No group of individuals is more acutely aware of the connection between the environment, health, and its impact on performance than athletes. The blood, sweat, and tears of athletes are celebrated when their bodies are pushed to the limit and new records are set. We can hope that the 2016 Summer Olympics in Rio will bring even more universal joy of record-breaking wins.
But records are harder to break when the environment is working against the athletes. Climate change is negatively affecting sports and recreation, an impact which is often overlooked. In Rio, for example, many spectators, and even athletes, have decided to skip the Olympics completely due to concerns about the Zika virus, which has been shown to thrive in the warmer, wetter conditions brought on by climate change. Even as temperatures are reported to remain low, the fear of Zika contagion persists among some of the world’s greatest athletes.
The world’s top-ranked golfer, Jason Day, told the Telegraph, “While it has always been a major goal to compete in the Olympics on behalf of my country, playing golf cannot take precedent over the safety of our family. I will not place them at risk.”
It is not just mosquito-borne diseases like Zika that are affecting the athletes via climate change. With 2015 being the hottest year in history, and temperatures reaching new highs every month, athletes are facing new challenges simply from training and competing outside.
A player named Jack Sock and a ball boy collapsed during the U.S. Open Tennis Championships and at the Wimbledon Championships, respectively, from record high temperatures. Wilco Kelderman, a professional Dutch road bicycle racer, crashed his bike during Tour de France this year, due to the extreme heat that melted his tire’s tubular glue.
Furthermore, extreme weather events, such as hurricanes and heavy droughts are exacerbated by climate change. After Hurricane Sandy in 2012, New York City had to cancel its annual marathon for the first time in history, which had more than 47,000 runners enrolled. In June of 2016, the PGA Greenbrier Classic in West Virginia had to be cancelled due to a rare heavy flooding event.
Then there are the sports that may be next-to-impossible as temperatures rise. As Environment America elegantly stated, winter sports are “skating on thin ice.” Climate change could completely eliminate their winter sports. Jeremy Jones, a professional snowboarder and the founder of the non-profit group, Protect Our Winters, said in an interview with Ben & Jerry’s, “…there’s been some alarming concerns in my own mountain range in California. One of the main reasons I live where I live is because of the chair lift KT-22 at Squaw Valley. It’s struggled to stay open the last four years and has largely been closed.”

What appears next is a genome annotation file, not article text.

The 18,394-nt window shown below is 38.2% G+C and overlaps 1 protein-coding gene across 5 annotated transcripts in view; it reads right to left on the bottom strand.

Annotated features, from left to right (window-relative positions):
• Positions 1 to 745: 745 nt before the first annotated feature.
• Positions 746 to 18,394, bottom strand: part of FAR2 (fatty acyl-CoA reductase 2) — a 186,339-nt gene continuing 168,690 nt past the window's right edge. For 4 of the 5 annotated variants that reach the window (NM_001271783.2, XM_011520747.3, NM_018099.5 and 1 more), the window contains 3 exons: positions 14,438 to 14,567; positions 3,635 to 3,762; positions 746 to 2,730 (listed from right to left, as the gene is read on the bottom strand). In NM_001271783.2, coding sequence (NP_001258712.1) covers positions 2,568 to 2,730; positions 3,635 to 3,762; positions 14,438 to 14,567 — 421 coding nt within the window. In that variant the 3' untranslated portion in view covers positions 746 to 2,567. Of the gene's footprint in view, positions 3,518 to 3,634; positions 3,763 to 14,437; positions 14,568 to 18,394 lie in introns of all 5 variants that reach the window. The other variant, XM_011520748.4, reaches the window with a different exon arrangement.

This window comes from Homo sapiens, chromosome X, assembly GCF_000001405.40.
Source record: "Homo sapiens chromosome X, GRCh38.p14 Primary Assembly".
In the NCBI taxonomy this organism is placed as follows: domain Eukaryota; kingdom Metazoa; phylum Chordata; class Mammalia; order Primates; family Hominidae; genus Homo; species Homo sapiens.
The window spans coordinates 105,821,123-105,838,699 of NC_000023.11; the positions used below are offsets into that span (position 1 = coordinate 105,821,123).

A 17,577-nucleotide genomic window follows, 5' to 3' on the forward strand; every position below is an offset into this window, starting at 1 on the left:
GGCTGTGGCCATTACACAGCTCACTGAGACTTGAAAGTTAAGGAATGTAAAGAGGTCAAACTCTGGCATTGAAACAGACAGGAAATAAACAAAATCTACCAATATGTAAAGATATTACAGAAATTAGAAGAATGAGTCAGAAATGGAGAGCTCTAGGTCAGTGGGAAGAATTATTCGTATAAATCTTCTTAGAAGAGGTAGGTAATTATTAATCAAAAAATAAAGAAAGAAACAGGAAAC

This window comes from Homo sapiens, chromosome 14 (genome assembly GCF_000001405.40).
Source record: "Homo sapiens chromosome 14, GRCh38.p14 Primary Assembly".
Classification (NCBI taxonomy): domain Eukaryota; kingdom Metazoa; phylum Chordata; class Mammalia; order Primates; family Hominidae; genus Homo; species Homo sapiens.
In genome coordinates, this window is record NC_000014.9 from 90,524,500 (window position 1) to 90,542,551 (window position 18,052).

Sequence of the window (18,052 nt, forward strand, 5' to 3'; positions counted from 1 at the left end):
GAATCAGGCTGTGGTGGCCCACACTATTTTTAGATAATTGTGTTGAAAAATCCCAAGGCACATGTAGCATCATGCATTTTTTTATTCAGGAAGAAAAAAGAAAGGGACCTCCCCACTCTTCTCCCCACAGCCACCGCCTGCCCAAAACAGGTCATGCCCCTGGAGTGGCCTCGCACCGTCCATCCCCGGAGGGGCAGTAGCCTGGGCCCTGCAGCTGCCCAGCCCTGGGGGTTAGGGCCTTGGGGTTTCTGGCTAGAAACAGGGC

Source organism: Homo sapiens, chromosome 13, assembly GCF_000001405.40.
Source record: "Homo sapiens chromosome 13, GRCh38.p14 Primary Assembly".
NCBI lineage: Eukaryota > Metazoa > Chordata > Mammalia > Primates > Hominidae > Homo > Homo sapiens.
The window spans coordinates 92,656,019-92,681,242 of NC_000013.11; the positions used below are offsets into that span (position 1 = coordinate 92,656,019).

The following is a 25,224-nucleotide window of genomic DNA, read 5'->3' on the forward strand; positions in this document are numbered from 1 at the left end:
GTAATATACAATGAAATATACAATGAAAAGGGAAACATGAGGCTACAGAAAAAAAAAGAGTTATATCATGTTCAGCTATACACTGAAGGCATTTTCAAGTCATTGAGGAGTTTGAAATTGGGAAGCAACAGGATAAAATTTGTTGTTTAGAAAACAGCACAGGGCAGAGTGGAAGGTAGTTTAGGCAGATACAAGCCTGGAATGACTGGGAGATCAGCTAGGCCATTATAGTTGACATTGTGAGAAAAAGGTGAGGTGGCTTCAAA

Similarly, the iconic Iditarod dog sled race has had to change its routes repeatedly in the past 13 years because there wasn’t enough snow on the original routes. And the Sochi Winter Olympics in 2014 resulted in multiple injuries for athletes because of the poor and slushy snow conditions.
Since Sochi, more than 100 athletes signed a petition urging world leaders to take action on climate change at COP21 in Paris. Furthermore, a new campaign called “1.5°C, the record we cannot break,” promoted by the Climate Vulnerable Forum, Climate Action Network, and CARE International, has emerged prior to the Rio Olympics, asserting that not all records, especially global temperatures, should be celebrated when they fall.
It is interesting to note that the Rio Olympics has committed “to reducing the environmental footprint left by the preparation and operation of the event.” The next Pyeongchang Winter Olympics 2018 in South Korea, is also said to be striving for carbon neutrality. So not all is yet lost for our athletes.
We can hope that these Olympic sustainability promises echo through each of the 207 countries (27 more countries than are signed onto the Paris Agreement as of August 3) that are participating in the Olympics this year.